Plowed through some books in the last few weeks.
Abundance: A Novel Of Marie Antoinette by Sena Jeter Naslund -- Naslund made waves with her bestseller "Ahab's Wife," which cheekily told a backstory from "Moby Dick." After a contemporary novel that came and went, Naslund has returned to a historical setting, this time to tell the story of Marie Antoinette. She owes a great debt to Antonia Fraser's bio "Marie Antoinette: The Journey." (It's mentioned first in the acknowledgments.) Both are very sympathetic to Antoinette, with Naslund deftly working in some awareness of Marie's blindness to her actions. The chapters are short and brief, much like Marie's nimble but easily distracted mind. It does deepen a bit towards the end as the French Revolution takes over, but not so much as one might want. The book is ultimately a bit superficial, but pretty and distracting.
Raven's Gate by Anthony Horowitz -- Horowitz is the creator of my favorite TV mystery show, "Foyle's War" and the best-selling kids books "Alex Rider" (think a teenage James Bond.) "Raven's Gate" starts a new five book series about another 14 year old boy with huge responsibilities: this time, to save the world from the Old Ones, the evil that has been lurking behind closed Gates for millennia. Not much character development to sink your teeth into, though the series picks up quite a bit in book two (which I've just started). Still, there's a nice horror movie feel to the setting, with our hero in an odd little British village where everyone is naturally up to their necks in witchcraft. It's like an episode of "The Avengers" or one of those Seventies British horror films where menace can be found in placid country life.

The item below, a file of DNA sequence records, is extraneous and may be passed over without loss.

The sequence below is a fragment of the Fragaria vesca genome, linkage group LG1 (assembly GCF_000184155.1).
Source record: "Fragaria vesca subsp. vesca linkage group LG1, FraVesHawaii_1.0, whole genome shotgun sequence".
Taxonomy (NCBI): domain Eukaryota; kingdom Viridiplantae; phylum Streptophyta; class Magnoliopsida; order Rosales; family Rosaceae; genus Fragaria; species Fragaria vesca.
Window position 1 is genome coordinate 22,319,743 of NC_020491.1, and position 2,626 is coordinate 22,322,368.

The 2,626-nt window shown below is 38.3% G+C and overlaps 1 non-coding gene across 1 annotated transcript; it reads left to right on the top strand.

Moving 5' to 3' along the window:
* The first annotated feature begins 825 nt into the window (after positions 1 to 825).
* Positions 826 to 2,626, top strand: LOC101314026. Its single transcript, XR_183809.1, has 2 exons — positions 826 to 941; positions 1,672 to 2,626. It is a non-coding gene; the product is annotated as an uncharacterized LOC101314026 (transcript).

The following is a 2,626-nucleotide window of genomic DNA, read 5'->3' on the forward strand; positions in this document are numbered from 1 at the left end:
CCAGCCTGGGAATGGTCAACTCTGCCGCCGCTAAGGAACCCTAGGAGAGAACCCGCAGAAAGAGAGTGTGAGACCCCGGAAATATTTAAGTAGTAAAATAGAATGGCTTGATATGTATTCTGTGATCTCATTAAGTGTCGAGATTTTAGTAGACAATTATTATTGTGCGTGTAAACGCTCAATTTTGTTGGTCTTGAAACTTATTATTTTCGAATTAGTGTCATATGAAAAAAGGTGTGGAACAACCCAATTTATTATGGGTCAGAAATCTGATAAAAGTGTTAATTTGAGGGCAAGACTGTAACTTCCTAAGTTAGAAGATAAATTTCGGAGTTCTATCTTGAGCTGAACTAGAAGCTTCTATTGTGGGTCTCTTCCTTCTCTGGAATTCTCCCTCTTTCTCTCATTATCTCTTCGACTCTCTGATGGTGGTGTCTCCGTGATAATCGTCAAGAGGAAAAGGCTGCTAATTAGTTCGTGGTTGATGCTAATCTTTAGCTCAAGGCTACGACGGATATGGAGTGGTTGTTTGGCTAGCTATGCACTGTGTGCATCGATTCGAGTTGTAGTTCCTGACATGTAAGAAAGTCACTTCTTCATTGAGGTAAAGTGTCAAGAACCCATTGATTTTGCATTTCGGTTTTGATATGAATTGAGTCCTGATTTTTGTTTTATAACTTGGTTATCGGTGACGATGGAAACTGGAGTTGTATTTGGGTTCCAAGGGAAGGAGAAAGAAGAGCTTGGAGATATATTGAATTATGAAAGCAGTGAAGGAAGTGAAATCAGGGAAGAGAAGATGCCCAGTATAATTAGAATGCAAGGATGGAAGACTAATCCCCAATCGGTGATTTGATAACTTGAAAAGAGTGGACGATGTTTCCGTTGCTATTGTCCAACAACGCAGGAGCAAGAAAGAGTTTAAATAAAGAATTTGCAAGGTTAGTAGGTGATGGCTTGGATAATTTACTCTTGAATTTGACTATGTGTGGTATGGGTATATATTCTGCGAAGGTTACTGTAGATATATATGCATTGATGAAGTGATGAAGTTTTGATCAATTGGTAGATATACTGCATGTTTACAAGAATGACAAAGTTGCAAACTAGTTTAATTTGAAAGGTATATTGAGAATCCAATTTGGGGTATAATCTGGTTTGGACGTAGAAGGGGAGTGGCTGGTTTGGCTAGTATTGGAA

The Gallery by John Horne Burns -- this is a keeper. It's a novel about life in Naples in 1944, published just a few years after WW II was over. I don't know what prompted me to pick it up (maybe the reference to a gay subplot - unusual in a book this old). It's a very odd duck -- chapters that serve as travelogue/essay/ memoir for Burns and what he saw alternate with nine sketches of different people in Naples, everyone from a Red Cross volunteer who can't be bothered to associate with common soldiers to the owner of a wildly popular bar who doesn't seem to realize all her clients are gay to a soldier looking for a little companionship. Sometimes Burns gets high-falutin' in his observations, but the sketches give a great feel for life during wartime. Especially memorable was the depiction of an outdoor hospital ward for soldiers with VD and other sexually transmitted diseases. The new drug penicillin meant everyone had to get shots every three hours for days and days until they'd had 60 shots in all. The setting is so fascinating you can't believe it's never been shown in movies or other books. The book certainly isn't bleak -- the characters are far too specific and alive and often self-aware for that. But there is something...pitiless in the way Burns nails these people, from that tiresome Red Cross volunteer to an incompetent major in intelligence who oversees the censoring of letters headed home. Burns is unsparing in his depictions, but just when you might start to get gloomy he allows a little possibility for joy. Just a little. And for a novel from 1947, the casual depiction of soldiers sometimes interested in other soldiers or the local men rather than the local women is eye-opening. You'll find a similar blase attitude in the books by James Jones (like "The Thin Red Line"), but since Burns was gay it's more interwoven throughout the book. There's one brief battle scene towards the end but few books paint a clearer picture of what it was actually like to be there. A lost gem.